discernment, check the index and find where and how they're being
referenced, and go for the ones described as "insightful," "indispensable,"
"amazing," and "essential," etc.
Also, when you get a good source, search again under your sources
name. Critics develop methodologies that work on many authors, and an
essay on Hemingway might work well as a source for terms of art or logical
strategies that also will work on Hawthorne. Also, they tend to follow the data
they've created on one topic to further conclusions expressed in more books
and articles, sometimes collected as essays in topical collections not
specifically edited by them. The Humanities Index is a great way to spot those
chapters. The main principle is that your source, like the gold miners' river,
keeps producing results all along its career, and to stop with the first one you
find might be the reason why you're not rich! The treasure goes to those who
persevere intelligently and who never stop too soon.

Do you have a research paper assigned for one or more of your courses? Are
you unsure of how to begin the research, what sources to use, or how to
write the paper and cite your sources? This guide is here to help you with
this process. Even experienced researchers struggle with beginning their
projects, so don't dispair!

First, determine what interests you. This will help you choose a topic. It is very important
that you choose a topic that is relevant to the course, and one which you would like to spend

either part of all or the semester researching. Nothing is worse than researching a topic that
bores you.

Second, learn more about your chosen topic. The more you learn about your topic will
help you to focus your research question. Your topic may be very broad, such as
"electricity." But, once you've completed a bit of research on the subject, perhaps you've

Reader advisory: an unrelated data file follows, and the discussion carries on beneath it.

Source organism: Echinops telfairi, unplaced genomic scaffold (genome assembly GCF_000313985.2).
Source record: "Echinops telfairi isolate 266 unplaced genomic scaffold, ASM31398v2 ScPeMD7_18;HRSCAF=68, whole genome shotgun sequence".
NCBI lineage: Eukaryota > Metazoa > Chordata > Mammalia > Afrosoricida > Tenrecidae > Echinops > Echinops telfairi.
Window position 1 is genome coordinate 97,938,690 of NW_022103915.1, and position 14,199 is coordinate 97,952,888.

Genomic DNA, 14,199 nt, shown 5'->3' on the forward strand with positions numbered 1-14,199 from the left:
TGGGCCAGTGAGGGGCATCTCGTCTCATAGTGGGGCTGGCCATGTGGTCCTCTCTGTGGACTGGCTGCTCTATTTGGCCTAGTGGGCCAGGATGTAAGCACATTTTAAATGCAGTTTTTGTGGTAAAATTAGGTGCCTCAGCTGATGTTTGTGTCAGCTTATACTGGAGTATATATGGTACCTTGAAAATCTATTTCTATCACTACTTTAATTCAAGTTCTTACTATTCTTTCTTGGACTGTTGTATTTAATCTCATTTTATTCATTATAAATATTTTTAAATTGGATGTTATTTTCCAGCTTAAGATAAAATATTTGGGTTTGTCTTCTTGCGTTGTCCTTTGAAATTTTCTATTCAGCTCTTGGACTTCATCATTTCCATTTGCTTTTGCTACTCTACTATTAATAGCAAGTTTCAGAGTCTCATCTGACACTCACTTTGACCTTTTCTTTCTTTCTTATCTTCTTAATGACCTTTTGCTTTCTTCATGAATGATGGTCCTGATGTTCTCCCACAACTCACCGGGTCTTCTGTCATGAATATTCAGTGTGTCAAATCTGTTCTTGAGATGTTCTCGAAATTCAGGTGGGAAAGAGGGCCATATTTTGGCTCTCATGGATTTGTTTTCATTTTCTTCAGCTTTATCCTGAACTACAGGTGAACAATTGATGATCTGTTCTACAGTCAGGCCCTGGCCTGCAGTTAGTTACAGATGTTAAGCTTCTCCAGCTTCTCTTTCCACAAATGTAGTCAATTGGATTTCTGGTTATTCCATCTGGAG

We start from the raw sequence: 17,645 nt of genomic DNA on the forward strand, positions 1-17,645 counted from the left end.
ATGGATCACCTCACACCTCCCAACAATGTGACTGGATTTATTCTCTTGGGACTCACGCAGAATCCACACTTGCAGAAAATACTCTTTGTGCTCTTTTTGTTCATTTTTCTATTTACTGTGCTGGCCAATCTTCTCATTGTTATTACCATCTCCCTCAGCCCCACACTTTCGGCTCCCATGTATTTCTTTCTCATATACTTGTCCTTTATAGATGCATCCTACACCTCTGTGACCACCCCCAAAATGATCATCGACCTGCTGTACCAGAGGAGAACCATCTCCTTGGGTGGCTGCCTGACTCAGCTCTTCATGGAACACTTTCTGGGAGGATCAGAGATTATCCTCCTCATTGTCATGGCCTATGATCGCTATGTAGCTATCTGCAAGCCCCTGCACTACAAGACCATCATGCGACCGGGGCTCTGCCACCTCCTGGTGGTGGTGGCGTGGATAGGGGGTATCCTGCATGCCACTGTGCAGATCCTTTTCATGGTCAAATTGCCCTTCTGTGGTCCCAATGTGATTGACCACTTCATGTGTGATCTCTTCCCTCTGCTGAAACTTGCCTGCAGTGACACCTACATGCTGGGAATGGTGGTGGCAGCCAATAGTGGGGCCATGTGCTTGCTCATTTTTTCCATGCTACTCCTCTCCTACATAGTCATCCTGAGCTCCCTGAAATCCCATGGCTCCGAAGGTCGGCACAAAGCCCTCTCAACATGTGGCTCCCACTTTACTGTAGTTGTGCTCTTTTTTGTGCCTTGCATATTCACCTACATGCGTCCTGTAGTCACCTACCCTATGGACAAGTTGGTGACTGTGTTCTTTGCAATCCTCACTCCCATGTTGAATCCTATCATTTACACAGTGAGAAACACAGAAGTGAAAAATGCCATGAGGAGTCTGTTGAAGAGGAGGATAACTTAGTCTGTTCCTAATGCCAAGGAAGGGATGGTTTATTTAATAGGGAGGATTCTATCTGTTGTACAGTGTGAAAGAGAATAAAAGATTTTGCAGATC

realized you would like to learn more about Nikola Tesla, a late nineteenth and early twentieth
century inventor who is renowned for his invention of the induction motor. Now that you have
taken your broad topic (electricity) and narrowed it down to a specific topic (Nikola Tesla) you
can brainstorm a research question, such as "How did Nikola Tesla's induction motor
impact the study and practice of electrical engineering during the first half of the twentieth
century?"

Third, locate sources. When gathering your sources, a mix of different types (articles,
books, audio, and video) generally enrich the quality of research papers. However, if your
Professor establishes firm guidelines regarding sources to-use and not to-use in your paper,
always follow their instructions. Two tabs at the top of this guide, labeled "Scholarly vs.
Popular" and"Finding Books and Articles" will guide you through the process of locating
relevant sources.

Fourth, review and evaluate your sources. You may locate twenty possible sources, but
once you have reviewed each, you may determine that only five are actually relevant to your
topic.

Fifth, Write. Now that you have conducted a bit of research, you can start the writing portion
of your paper. Don't worry if you start writing but then stop to research some more. Research
abounds with fits and starts. In fact, it is not unusual for researchers to continue to seek out
new sources right up until the conclusion of their paper.